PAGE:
That’s a guess, but I know for a fact, confirmed with my interview with Juan Rangel, the CEO of the UNO Charter Schools Wednesday, that children in the country who are either not illegal themselves or who have at least one parent who is not here legally end up in the very worst schools, effectively creating an underclass and cementing it into place permanently.
So how to proceed when the “solutions” people tasked with designing the answer and writing the legislation are so clearly unprepared to deal with the obvious side issues connected with a major issue that must be addressed?
The president should have long ago asked his Pentagon planning staff to develop and run a set of proposals for regularizing 11 million people quickly, with concern for security and for the education of children as a top priority. Somewhere in the shelves of the Pentagon there are post-war post-occupation reviews of what was done with Europe’s displaced persons. Somewhere in the building there are experts on civilian education system. There are drawers and drawers of stuff on securing borders. Mostly there are just tons of smart staff officers who are used to running simulations.
Define the problem and let them propose some detailed solutions for the civilian “law-makers” and their staffs to chew over.
Proposed “Memo fromt he President to General Dempsey”: “By 2/28, please provide for me your staff’s best suggestions on how to quickly secure the southern border, certify that security using easily identified metrics, and upon such certification the design of a to process for conferring regularization status the 11 million current residents in the country without authorization, a process that must provide necessary background checks. This last component must include proposals for placing the 1 million children in that cohort and their 4.5 million siblings who have legal status into the nation’s school systems in such a way as to effect education reform generally while also providing an opportunity for those children to thrive. Please put your proposals into the form of legislative language for the consideration of the civilian side of the Administration and the Congress.”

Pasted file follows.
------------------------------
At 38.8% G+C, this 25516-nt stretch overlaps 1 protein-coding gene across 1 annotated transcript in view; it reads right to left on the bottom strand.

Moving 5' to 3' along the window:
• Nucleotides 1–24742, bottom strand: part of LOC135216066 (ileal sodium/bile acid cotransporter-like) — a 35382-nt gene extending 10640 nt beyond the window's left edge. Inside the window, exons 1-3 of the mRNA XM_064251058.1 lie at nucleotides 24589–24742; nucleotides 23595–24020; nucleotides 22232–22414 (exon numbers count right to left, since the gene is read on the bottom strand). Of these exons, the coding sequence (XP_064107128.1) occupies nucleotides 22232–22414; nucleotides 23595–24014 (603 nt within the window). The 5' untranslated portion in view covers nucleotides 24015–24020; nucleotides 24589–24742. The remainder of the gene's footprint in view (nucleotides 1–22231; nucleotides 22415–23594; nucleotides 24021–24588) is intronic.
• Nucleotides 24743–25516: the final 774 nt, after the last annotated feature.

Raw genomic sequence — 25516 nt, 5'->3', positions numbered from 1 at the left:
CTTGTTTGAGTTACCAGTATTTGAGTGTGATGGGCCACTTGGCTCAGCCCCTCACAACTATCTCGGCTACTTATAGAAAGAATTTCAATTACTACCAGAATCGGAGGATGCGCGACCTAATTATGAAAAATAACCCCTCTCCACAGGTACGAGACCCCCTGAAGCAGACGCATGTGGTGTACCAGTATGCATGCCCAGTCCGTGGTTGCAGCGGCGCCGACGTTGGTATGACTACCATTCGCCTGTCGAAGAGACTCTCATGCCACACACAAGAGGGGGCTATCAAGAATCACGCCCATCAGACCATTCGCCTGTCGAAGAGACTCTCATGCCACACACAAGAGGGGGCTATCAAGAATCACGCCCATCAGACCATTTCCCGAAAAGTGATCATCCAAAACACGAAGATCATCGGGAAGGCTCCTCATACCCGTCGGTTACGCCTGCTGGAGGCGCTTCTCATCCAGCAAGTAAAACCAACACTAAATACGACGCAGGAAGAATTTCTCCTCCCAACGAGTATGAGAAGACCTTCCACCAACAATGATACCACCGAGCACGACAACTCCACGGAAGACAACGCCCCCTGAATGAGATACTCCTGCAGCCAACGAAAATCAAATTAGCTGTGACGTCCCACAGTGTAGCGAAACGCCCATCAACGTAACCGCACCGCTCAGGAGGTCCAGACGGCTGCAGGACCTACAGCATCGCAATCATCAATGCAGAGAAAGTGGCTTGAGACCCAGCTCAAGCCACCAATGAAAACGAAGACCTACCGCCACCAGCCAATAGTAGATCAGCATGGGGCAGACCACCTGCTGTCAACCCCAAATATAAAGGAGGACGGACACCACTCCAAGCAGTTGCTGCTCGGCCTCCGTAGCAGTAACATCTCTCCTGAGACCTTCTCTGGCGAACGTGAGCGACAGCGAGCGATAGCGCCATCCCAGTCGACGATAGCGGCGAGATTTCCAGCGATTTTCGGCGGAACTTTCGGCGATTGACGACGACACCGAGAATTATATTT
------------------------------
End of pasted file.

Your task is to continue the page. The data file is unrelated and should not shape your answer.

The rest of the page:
At the same time that this exercise rolls out, a similar memo should go from Arthur Brooks at the head of AEI and Jim DeMint and Ed Feulner at Heritage to their organizations and from Strobe Talbot at Brookings and Kenneth Weinstein at Hudson to theirs. The subject is too important to leave to the lousy draftsmen and limited vision elected who are trying to avoid losing their jobs as opposed to generating a decent draft bill for debate.
Maybe it is one of those problems which will not resolve in an era of other than super-majorities, but it seems like one best tackled by divided government and an approach that delivers wins to every group deeply interested in the process and outcome.
One more bit of reading for the genuinely interested in education/immigration reform: AEI’s Joanne Jacob’s report: Counting on character: National Heritage Academies and civic education.